A highly relatable collection of anecdotes that serves as a valuable crash course on the pitfalls, seductions, and rewards...

THE GOLDEN CONDOM

AND OTHER ESSAYS ON LOVE LOST AND FOUND

A psychoanalyst dissects the raptures and torments of love through a series of case studies.

With 40 years of experience as a psychoanalyst, Safer (Cain's Legacy: Liberating Siblings from a Lifetime of Rage, Shame, Secrecy, and Regret, 2012) has played confidante to innumerable secrets of love, from heartbreak to ecstasy. Building on her variety of experiences in the field, the author compiles the notable stories in this compendium, attempting to illuminate the mysteries of love that have so confounded, fooled, and transfixed humanity for centuries. Among the case studies Safer relates from her professional experience and personal life are tales of subjugation, betrayal, and the incapacity for love. The author even recounts her own story of unrequited love when, as a naïve 19-year-old, she “fell passionately in love with a man that meant far more to me than I did to him” and withheld the details of the affair for nearly 50 years out of shame. But Safer is not solely interested in sexual love. She also relates many stories of friendship, including her first experience of loss during her separation from her roommate and best friend at college. Though the stories of jealously and embitterment are salaciously entertaining, Safer closes the collection with a section on fulfilled love. Perhaps most heartwarming is the chapter on late-life first marriage, which defies typical conventions of love as a young person’s game and serves as an uplifting and optimistic ending to the woes and travails of love lost and regretted. Throughout the author’s many different examples, her analysis is mostly Freudian-based (with additional credit to Heinz Kohut, “the founder of psychoanalytic self psychology”), and her insights are astute. However, since psychoanalysis has fallen out of favor, some may find that her conclusions lack empirical clarity.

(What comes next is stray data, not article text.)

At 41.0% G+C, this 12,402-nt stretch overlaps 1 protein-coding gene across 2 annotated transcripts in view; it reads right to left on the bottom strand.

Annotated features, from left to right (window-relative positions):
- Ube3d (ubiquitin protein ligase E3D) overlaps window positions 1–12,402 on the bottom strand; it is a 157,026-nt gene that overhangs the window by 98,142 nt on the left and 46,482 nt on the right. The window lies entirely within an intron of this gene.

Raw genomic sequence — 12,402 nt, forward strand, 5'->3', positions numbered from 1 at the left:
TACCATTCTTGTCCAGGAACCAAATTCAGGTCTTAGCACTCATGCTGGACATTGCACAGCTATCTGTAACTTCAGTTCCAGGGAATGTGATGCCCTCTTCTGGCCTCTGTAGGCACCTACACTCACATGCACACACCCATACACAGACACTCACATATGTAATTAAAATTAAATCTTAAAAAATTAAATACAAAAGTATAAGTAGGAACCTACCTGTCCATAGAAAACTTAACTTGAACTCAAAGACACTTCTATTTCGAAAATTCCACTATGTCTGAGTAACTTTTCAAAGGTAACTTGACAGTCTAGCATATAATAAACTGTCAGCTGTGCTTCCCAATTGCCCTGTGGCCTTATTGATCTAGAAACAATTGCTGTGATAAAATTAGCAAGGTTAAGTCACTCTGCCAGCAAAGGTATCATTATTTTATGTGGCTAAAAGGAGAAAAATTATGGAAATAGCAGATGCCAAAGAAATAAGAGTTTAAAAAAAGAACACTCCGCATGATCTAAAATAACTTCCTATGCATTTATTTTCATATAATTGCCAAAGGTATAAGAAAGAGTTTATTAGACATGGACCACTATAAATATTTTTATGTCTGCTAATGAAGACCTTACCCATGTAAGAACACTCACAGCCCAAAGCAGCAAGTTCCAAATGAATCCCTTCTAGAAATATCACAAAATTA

A highly relatable collection of anecdotes that serves as a valuable crash course on the pitfalls, seductions, and rewards of love.

Pub Date: April 5, 2016

ISBN: 978-1-250-05575-0

Page Count: 288

Publisher: Picador

Review Posted Online: Jan. 5, 2016

Kirkus Reviews Issue: Jan. 15, 2016

Did you like this book?

No Comments Yet

If the authors are serious, this is a silly, distasteful book. If they are not, it’s a brilliant satire.

THE 48 LAWS OF POWER

The authors have created a sort of anti-Book of Virtues in this encyclopedic compendium of the ways and means of power.